Dr. Steven J. Hatfill, who says the federal government has ruined his life by linking him to the anthrax investigation, was fired yesterday from his job as a bioterrorism trainer at Louisiana State University.
Hatfill was hired as associate director of LSU's National Center for Biomedical Research and Training on July 1 and put on paid leave Aug. 2, the day after FBI agents conducted a second search of his Frederick apartment.
"The university is making no judgment as to Dr. Hatfill's guilt or innocence regarding the FBI investigation," said Chancellor Mark A. Emmert in a brief statement released by the university.
FOR THE RECORD - A headline in yesterday's Sun reporting that Dr. Steven J. Hatfill had been fired by Louisiana State University identified him as an anthrax researcher. While Hatfill has spoken extensively on anthrax and other potential bioterror agents, his laboratory research has involved Ebola and other viruses, not anthrax, a point he has emphasized in denying any connection to the anthrax mailings. The Sun regrets the error.
Emmert said the decision to dismiss Hatfill "was not reached quickly or easily" but took into consideration the ability of the university "to fulfill its contractual obligations to funding agencies and to maintain its academic integrity."
University officials, citing privacy rules, declined to elaborate. But Hatfill's $150,000-a-year job at LSU, devising and teaching courses on bioterrorism to emergency personnel, was financed with a grant from the U.S. Department of Justice, which is in charge of the anthrax investigation.
In addition, Hatfill has at times in the past claimed to hold a Ph.D. degree from a South African university that he was never awarded and has falsified his military record. His spokesman, Pat Clawson, has said Hatfill believed he had the doctoral degree and dropped it from his resume when he learned it had not been awarded.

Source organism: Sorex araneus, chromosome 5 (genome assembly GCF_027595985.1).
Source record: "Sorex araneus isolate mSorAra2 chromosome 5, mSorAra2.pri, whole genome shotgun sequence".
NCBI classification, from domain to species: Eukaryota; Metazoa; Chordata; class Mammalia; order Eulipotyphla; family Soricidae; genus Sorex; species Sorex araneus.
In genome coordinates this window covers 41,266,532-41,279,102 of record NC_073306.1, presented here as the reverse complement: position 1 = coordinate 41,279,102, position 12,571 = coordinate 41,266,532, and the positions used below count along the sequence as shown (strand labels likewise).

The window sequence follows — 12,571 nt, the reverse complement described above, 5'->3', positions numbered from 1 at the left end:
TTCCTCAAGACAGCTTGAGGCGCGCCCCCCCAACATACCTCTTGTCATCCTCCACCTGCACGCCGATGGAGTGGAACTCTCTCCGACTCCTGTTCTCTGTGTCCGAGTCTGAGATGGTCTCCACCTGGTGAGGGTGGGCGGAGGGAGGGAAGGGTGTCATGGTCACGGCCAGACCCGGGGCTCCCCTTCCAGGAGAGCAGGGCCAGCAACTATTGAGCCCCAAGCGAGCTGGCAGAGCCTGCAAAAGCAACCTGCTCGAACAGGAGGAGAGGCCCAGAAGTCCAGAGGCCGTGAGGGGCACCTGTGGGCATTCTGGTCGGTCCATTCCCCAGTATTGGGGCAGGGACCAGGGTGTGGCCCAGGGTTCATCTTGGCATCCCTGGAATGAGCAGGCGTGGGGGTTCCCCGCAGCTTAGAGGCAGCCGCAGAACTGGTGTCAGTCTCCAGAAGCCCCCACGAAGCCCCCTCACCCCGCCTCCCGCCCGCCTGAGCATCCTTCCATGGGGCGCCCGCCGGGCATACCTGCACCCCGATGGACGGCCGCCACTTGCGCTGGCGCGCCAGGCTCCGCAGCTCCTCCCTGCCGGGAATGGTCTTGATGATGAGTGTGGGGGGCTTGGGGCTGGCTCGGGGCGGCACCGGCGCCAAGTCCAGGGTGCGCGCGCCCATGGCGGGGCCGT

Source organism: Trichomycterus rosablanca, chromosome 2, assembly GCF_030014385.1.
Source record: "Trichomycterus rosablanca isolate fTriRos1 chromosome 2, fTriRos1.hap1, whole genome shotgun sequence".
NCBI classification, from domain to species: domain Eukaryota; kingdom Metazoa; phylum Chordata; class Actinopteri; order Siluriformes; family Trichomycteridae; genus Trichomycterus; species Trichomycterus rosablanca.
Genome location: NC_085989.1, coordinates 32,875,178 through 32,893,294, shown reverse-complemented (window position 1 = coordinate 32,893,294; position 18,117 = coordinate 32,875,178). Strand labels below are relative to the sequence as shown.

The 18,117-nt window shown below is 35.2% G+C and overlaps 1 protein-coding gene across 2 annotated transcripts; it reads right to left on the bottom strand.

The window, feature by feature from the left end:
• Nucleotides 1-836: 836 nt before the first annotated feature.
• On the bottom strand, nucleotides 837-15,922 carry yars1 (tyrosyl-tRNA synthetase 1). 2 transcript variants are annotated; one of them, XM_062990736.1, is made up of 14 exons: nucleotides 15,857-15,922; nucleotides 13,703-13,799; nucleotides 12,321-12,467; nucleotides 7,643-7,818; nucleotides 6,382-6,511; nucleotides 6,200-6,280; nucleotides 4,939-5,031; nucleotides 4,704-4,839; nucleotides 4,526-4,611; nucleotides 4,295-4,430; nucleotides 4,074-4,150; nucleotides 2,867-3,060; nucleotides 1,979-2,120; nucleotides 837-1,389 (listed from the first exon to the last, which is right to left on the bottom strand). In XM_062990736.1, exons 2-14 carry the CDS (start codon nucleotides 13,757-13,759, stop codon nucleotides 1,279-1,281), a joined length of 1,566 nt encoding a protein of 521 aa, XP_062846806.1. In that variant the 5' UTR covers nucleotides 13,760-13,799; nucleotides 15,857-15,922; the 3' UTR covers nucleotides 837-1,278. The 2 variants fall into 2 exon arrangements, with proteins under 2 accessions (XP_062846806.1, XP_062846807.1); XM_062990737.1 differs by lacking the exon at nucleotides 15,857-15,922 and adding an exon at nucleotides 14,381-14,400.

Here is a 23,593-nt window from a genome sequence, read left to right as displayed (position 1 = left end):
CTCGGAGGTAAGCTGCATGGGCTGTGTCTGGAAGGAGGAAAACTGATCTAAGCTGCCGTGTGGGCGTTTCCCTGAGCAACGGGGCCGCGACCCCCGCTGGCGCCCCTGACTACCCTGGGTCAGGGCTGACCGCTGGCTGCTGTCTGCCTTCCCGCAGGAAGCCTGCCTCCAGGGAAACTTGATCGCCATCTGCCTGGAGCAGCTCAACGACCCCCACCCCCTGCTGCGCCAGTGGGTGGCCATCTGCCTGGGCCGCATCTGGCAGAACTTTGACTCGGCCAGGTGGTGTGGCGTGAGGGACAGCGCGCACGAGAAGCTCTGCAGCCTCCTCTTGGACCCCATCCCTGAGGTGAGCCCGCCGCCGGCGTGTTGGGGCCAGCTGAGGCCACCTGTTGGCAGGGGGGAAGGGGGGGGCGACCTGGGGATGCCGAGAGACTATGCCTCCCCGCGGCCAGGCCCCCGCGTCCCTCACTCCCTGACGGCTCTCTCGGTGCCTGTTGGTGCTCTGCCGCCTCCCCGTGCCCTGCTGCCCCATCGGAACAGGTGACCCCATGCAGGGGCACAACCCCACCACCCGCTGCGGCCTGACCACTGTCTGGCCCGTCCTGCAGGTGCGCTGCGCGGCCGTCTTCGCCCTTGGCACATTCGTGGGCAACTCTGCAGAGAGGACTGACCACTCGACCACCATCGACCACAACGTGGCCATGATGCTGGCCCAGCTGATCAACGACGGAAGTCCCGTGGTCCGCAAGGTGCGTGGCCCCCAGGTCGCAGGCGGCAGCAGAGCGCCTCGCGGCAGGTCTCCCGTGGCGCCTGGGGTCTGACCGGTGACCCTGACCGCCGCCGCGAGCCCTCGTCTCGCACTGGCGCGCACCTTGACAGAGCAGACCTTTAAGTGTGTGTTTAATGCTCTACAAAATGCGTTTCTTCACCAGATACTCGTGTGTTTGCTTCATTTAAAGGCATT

Clawson said the university called Hatfill's attorneys yesterday afternoon and told him of their decision to fire him. No explanation was given.
In a statement, Hatfill blamed the investigation for his firing.
"My life has been completely and utterly destroyed by [Attorney General] John Ashcroft and the FBI," Hatfill said. "I do not understand why they are doing this to me. My professional reputation is in tatters. All I have left are my savings, and they will be exhausted soon because of my legal bills."
Hatfill, 48, who trained as a doctor in Zimbabwe, is among a number of scientists whose expertise and access to the Ames strain of anthrax used in last fall's attacks brought them to investigators' attention.
But he appears to have gotten far more attention than anyone else from FBI agents, who conducted high-profile searches of his apartment, his car, a storage unit he rented in Florida and his girlfriend's apartment in Washington.
In two emotional news conferences last month, Hatfill denied any involvement in the anthrax mailings, which killed five people, and lambasted Ashcroft, the FBI and the media for wrecking his career.
Hatfill worked from 1997 to 1999 for the Army Medical Research Institute of Infectious Diseases at Fort Detrick in Frederick, the primary custodian of the virulent Ames strain of anthrax.
Hatfill and another scientist, Joseph Soukup, commissioned a study of a hypothetical anthrax attack in February 1999 as employees of defense contractor Science Applications International Corp., said Ben Haddad, spokesman for the San Diego-based company.
From 1978 to 1994, Hatfill had lived in southern Africa, where he earned a string of academic degrees and disturbed many of his colleagues with his right-wing rhetoric and what appear to be tall tales of a heroic military career.
He claimed to have served in the U.S. Army in Vietnam and to have been discharged after his plane was shot down and he broke his back. However, his military record showed that to be false.
He joined the military in 1975, as the Vietnam War was ending, and was discharged in 1978.
The Associated Press contributed to this article.